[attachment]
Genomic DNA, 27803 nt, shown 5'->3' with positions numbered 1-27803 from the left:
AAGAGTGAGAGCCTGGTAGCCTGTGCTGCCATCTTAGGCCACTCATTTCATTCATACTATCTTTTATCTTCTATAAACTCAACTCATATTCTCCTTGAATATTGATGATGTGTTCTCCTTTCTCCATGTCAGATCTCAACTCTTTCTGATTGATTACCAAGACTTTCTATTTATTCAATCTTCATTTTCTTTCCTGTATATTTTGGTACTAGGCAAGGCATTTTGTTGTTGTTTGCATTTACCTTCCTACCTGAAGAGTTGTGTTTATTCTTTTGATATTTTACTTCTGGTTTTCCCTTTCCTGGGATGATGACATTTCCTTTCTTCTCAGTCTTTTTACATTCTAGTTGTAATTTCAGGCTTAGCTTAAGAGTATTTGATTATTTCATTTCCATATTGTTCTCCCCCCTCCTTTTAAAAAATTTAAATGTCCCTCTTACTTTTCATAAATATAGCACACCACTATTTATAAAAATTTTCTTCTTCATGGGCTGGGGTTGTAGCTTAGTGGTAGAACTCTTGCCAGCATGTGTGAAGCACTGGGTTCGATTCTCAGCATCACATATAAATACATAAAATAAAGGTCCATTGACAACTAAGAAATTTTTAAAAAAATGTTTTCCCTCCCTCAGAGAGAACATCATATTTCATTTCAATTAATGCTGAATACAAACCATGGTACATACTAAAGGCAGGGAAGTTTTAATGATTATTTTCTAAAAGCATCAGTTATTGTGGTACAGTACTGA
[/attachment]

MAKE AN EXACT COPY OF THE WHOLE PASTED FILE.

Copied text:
Genomic DNA, 27803 nt, shown 5'->3' with positions numbered 1-27803 from the left:
AAGAGTGAGAGCCTGGTAGCCTGTGCTGCCATCTTAGGCCACTCATTTCATTCATACTATCTTTTATCTTCTATAAACTCAACTCATATTCTCCTTGAATATTGATGATGTGTTCTCCTTTCTCCATGTCAGATCTCAACTCTTTCTGATTGATTACCAAGACTTTCTATTTATTCAATCTTCATTTTCTTTCCTGTATATTTTGGTACTAGGCAAGGCATTTTGTTGTTGTTTGCATTTACCTTCCTACCTGAAGAGTTGTGTTTATTCTTTTGATATTTTACTTCTGGTTTTCCCTTTCCTGGGATGATGACATTTCCTTTCTTCTCAGTCTTTTTACATTCTAGTTGTAATTTCAGGCTTAGCTTAAGAGTATTTGATTATTTCATTTCCATATTGTTCTCCCCCCTCCTTTTAAAAAATTTAAATGTCCCTCTTACTTTTCATAAATATAGCACACCACTATTTATAAAAATTTTCTTCTTCATGGGCTGGGGTTGTAGCTTAGTGGTAGAACTCTTGCCAGCATGTGTGAAGCACTGGGTTCGATTCTCAGCATCACATATAAATACATAAAATAAAGGTCCATTGACAACTAAGAAATTTTTAAAAAAATGTTTTCCCTCCCTCAGAGAGAACATCATATTTCATTTCAATTAATGCTGAATACAAACCATGGTACATACTAAAGGCAGGGAAGTTTTAATGATTATTTTCTAAAAGCATCAGTTATTGTGGTACAGTACTGA